Login or register (free and only takes a few minutes) to participate in this question.
You will also have access to many other tools and opportunities designed for those who have language-related jobs
(or are passionate about them). Participation is free and the site has a strict confidentiality policy.
|English to English translations [PRO]|
General / Conversation / Greetings / Letters
|English term or phrase: doing a lap or two of the mat|
John Kavanagh, a famous martial artist and coach, writes in hs book:
"Growing up, I spent all day, every day, running around outside, but I never, ever remember being tired. Nowadays, during their first session in my gym, some kids are on their knees and out of breath after doing a lap or two of the mat. That’s worrying"
2 one journey from the beginning to the end of a track used for running, etc.
Does "doing a lap or two of the mat" refer to running around the gym the floor of which is completely covered with mats, or does it refer to doing some exercises ON the mat(s)?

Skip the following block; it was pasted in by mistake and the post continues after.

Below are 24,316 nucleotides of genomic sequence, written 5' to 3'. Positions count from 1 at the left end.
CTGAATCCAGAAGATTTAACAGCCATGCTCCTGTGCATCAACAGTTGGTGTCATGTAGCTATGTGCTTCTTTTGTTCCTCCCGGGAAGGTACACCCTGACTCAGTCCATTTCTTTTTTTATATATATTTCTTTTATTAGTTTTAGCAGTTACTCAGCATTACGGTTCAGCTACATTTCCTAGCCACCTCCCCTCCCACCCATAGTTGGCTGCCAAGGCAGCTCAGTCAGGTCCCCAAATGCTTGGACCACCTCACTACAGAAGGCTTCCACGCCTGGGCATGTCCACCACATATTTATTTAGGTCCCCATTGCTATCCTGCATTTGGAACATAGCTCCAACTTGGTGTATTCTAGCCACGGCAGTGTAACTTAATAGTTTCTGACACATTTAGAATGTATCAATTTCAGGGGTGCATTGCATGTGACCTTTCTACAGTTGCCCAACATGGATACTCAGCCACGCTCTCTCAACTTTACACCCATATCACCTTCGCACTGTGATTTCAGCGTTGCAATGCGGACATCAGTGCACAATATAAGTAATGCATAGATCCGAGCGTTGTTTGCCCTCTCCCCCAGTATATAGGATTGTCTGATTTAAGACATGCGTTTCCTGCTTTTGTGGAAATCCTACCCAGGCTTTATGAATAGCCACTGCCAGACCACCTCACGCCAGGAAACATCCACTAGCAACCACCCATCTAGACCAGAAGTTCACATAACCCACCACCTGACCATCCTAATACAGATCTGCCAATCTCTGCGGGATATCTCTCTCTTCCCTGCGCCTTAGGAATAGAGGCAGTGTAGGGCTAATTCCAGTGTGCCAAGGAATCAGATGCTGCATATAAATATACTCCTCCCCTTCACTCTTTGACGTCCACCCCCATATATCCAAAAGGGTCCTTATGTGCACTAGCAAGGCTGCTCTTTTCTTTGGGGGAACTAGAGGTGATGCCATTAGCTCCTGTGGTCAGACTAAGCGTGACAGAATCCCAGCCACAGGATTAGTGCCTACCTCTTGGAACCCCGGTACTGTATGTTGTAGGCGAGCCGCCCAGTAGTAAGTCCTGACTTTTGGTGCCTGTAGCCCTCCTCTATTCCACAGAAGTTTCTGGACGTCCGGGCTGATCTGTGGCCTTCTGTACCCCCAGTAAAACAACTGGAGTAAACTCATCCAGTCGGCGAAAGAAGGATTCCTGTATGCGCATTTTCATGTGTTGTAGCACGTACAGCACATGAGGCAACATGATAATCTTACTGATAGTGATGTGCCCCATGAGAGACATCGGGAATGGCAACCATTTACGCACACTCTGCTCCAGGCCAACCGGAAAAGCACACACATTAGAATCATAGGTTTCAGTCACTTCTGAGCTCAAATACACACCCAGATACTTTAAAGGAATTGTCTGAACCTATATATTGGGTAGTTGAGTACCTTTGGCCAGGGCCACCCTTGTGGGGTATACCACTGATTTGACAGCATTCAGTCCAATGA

|Local time: 02:36|
|running round the mat|
It means running around the circumference of the mat (which is used as the 'ring' in a training gym) — i.e. on the firm gym floor, instead of on the squishier mat.
In fact, it would be harder work running on the mat (think running on a sandy beach!), so that could indeed have been the author's intention here; but I somehow doubt it, as the mat being smaller, the distance would be marginally shorter; the use of the preposition 'of' does however raise that possibility, as if one said 'a lap of the stadium', one would mean running round inside the stadium (not round the outside of it!)
Anyway, the intention is to express a rather small distance that ought not to leave them breathless...
Selected response from:
Local time: 01:36
|Many thanks to everyone.|
Thank you, Tony.
4 KudoZ points were awarded for this answer